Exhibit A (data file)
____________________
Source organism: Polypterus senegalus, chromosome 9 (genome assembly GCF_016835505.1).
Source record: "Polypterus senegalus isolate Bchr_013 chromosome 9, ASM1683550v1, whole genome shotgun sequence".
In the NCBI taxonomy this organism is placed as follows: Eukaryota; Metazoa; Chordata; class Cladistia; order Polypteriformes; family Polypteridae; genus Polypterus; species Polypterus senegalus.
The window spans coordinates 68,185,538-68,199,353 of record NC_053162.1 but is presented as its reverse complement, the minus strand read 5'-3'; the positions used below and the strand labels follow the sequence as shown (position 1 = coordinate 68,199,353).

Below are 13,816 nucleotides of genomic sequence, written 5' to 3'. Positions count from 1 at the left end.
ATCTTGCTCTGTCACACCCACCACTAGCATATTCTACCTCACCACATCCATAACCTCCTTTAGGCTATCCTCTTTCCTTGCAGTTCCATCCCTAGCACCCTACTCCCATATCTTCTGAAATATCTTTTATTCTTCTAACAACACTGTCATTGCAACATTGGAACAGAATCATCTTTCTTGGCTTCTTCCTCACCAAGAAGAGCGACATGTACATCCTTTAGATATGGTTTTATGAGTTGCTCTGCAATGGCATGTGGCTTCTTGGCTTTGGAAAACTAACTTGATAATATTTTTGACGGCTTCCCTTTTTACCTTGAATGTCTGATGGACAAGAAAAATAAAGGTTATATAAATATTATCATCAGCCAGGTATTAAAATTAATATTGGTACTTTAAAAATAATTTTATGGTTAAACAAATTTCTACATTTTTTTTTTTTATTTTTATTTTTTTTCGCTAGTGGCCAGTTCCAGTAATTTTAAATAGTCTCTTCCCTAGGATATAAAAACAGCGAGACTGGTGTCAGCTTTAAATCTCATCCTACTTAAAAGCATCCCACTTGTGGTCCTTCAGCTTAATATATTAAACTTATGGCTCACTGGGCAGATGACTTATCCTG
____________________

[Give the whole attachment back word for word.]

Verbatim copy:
Source organism: Polypterus senegalus, chromosome 9 (genome assembly GCF_016835505.1).
Source record: "Polypterus senegalus isolate Bchr_013 chromosome 9, ASM1683550v1, whole genome shotgun sequence".
In the NCBI taxonomy this organism is placed as follows: Eukaryota; Metazoa; Chordata; class Cladistia; order Polypteriformes; family Polypteridae; genus Polypterus; species Polypterus senegalus.
The window spans coordinates 68,185,538-68,199,353 of record NC_053162.1 but is presented as its reverse complement, the minus strand read 5'-3'; the positions used below and the strand labels follow the sequence as shown (position 1 = coordinate 68,199,353).

Below are 13,816 nucleotides of genomic sequence, written 5' to 3'. Positions count from 1 at the left end.
ATCTTGCTCTGTCACACCCACCACTAGCATATTCTACCTCACCACATCCATAACCTCCTTTAGGCTATCCTCTTTCCTTGCAGTTCCATCCCTAGCACCCTACTCCCATATCTTCTGAAATATCTTTTATTCTTCTAACAACACTGTCATTGCAACATTGGAACAGAATCATCTTTCTTGGCTTCTTCCTCACCAAGAAGAGCGACATGTACATCCTTTAGATATGGTTTTATGAGTTGCTCTGCAATGGCATGTGGCTTCTTGGCTTTGGAAAACTAACTTGATAATATTTTTGACGGCTTCCCTTTTTACCTTGAATGTCTGATGGACAAGAAAAATAAAGGTTATATAAATATTATCATCAGCCAGGTATTAAAATTAATATTGGTACTTTAAAAATAATTTTATGGTTAAACAAATTTCTACATTTTTTTTTTTTATTTTTATTTTTTTTCGCTAGTGGCCAGTTCCAGTAATTTTAAATAGTCTCTTCCCTAGGATATAAAAACAGCGAGACTGGTGTCAGCTTTAAATCTCATCCTACTTAAAAGCATCCCACTTGTGGTCCTTCAGCTTAATATATTAAACTTATGGCTCACTGGGCAGATGACTTATCCTG